From Poseidonia to Paestum

Paestum was the site of a major Greek settlement (600 BC) which was later conquered by the Lucanians (the locals) then in 273 BC Rome moved in. They renamed the majestic Poseidonia, the very diminished, Paestum.

It is a 50 minute train ride from Salerno, in southern Italy. (Or 1 & a 1/2 hours on the train from Naples).

There are three major temples here and lots more besides. It is a bigger site than I expected.

To the far right of the site is the Temple of Athena and it is the oldest dated at circa 6th century BC.

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Between this temple and the two down the far left of the site is the remains of city life. There are remnants of apartments, houses with a similar layout as Pompeii, evidence of a long gone pool, training grounds, a smaller temple to fortuna virilis, stunning patterned flooring, walls and seating.

The sacred area with memorial stone.

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and all set out in its Cilento setting. As you can see there was hardly anyone here apart from a couple of school groups and one tour party but the site is so big I was gaily romping about unimpeded.

The aforementioned temples at the far left of the site are the Temple of Poseidon/Nepture (but now thought to be Apollo), circa 450 BC and behind it the temple of Hera. The photos below are of Apollo first.

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And then the Temple of Hera from circa 550 BC. Hera was Zeus’ wife and it was here in the restricted adyton that the city treasury was kept.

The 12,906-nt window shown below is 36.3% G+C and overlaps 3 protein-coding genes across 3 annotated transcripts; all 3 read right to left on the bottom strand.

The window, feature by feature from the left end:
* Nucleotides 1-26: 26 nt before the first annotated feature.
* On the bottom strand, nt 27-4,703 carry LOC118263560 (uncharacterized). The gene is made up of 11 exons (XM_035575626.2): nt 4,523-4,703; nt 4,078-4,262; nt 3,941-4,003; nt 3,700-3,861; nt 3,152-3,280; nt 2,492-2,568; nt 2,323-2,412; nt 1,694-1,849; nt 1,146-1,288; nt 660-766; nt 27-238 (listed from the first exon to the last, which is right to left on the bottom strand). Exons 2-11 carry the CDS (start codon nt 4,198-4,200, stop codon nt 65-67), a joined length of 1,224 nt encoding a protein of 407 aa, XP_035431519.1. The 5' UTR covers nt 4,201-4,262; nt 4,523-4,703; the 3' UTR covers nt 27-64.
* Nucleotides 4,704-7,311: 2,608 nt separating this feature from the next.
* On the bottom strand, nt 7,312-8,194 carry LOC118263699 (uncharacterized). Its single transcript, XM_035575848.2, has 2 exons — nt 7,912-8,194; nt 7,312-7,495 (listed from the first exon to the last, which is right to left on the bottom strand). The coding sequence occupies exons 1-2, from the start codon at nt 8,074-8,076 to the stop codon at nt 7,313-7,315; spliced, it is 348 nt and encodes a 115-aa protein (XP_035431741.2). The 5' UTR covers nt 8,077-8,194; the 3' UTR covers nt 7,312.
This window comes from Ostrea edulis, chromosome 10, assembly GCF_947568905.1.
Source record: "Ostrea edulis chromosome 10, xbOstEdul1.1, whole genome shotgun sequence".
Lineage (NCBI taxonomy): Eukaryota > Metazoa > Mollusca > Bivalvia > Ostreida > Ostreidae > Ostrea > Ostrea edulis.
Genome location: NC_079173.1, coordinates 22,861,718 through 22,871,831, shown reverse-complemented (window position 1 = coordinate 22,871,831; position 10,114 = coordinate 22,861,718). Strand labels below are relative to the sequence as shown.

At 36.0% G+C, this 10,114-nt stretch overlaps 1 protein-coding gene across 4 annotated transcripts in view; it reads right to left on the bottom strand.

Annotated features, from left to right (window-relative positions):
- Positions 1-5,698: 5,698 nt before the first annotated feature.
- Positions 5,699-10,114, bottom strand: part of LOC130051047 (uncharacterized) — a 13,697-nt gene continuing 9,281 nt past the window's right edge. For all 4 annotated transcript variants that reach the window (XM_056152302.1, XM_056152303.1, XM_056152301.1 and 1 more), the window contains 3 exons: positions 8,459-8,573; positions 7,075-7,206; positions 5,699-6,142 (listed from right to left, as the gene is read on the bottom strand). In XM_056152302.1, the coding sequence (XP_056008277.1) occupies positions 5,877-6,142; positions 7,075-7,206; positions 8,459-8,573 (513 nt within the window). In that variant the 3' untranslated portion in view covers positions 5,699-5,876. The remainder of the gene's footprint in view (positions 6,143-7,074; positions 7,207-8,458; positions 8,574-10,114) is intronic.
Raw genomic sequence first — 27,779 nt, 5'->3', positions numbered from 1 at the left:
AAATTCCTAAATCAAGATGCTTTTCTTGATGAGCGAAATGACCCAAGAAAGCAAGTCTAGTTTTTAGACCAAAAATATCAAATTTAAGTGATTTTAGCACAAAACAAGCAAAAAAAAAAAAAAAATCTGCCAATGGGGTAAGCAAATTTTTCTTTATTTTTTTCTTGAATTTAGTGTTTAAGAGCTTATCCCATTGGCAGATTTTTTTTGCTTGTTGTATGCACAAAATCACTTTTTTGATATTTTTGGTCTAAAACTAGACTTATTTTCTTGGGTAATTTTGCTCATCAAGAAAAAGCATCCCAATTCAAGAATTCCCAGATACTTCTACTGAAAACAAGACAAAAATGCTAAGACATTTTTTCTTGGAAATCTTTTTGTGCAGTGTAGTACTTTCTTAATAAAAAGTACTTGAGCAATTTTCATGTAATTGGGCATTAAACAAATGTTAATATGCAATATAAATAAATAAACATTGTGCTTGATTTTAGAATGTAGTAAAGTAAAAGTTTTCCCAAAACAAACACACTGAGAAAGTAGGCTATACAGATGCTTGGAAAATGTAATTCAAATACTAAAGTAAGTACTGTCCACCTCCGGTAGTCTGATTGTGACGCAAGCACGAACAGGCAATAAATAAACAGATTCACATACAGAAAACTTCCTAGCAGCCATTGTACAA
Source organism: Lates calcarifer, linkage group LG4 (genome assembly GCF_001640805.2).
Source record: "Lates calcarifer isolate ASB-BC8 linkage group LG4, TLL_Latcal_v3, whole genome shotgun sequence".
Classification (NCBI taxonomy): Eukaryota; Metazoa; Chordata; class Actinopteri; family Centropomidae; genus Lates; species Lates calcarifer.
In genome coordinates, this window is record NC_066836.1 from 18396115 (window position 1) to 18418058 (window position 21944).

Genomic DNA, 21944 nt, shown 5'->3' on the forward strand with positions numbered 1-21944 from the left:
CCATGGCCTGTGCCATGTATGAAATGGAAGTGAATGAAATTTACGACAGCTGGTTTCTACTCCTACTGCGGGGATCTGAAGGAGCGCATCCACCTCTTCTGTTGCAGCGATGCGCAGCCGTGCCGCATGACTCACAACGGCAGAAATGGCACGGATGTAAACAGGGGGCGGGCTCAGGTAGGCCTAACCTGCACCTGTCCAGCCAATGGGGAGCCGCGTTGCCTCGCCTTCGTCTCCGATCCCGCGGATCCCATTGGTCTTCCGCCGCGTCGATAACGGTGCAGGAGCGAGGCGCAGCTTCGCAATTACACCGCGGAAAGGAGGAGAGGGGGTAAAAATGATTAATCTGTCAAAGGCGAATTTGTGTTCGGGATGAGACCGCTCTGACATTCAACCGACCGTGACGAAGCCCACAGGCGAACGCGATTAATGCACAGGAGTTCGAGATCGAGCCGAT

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This is the detail of the patterns adorning the temple of Hera.

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These are taken on the walk from the train station.

And here is me having a fabulous time. If you get down as far as the Amalfi coast then make the effort to get to Paestum. It is well worth it and a true gem in Italy’s treasure chest.

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7 thoughts on “From Poseidonia to Paestum

    1. Thanks Karen, it was such a beautiful day. I bought the hat there that I wore on the rest of my 6 weeks holiday. When I had to leave my hat on a rubbish bin in the Munich airport, I felt incredibly sad. That’s why the hat got a look in in the post 🤠

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  1. We spent a couple of nights there and while the town is dead and there are few choices for dining and little to do beyond see the ruins, we did find one fabulous restaurant (so good I would almost go to Paestum just to eat there) and the temples are lighted spectacularly at night.

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    1. That sounds like it’s worth a night there to see the lighting. Being based at Salerno was a nice option, in fact I am completely in love with Salerno and will return next time. May I ask the name of the Palestinian restaurant?

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      1. Had t go back to my trip notes…from Nov 2015! The restaurant was called Il Gallo e La Perla, but that now seems to be south of Paestum in Agropoli. (If it is the same at all.) In the location that we visited there is now Casa Coloni Restaurant which seems to be highly rated.

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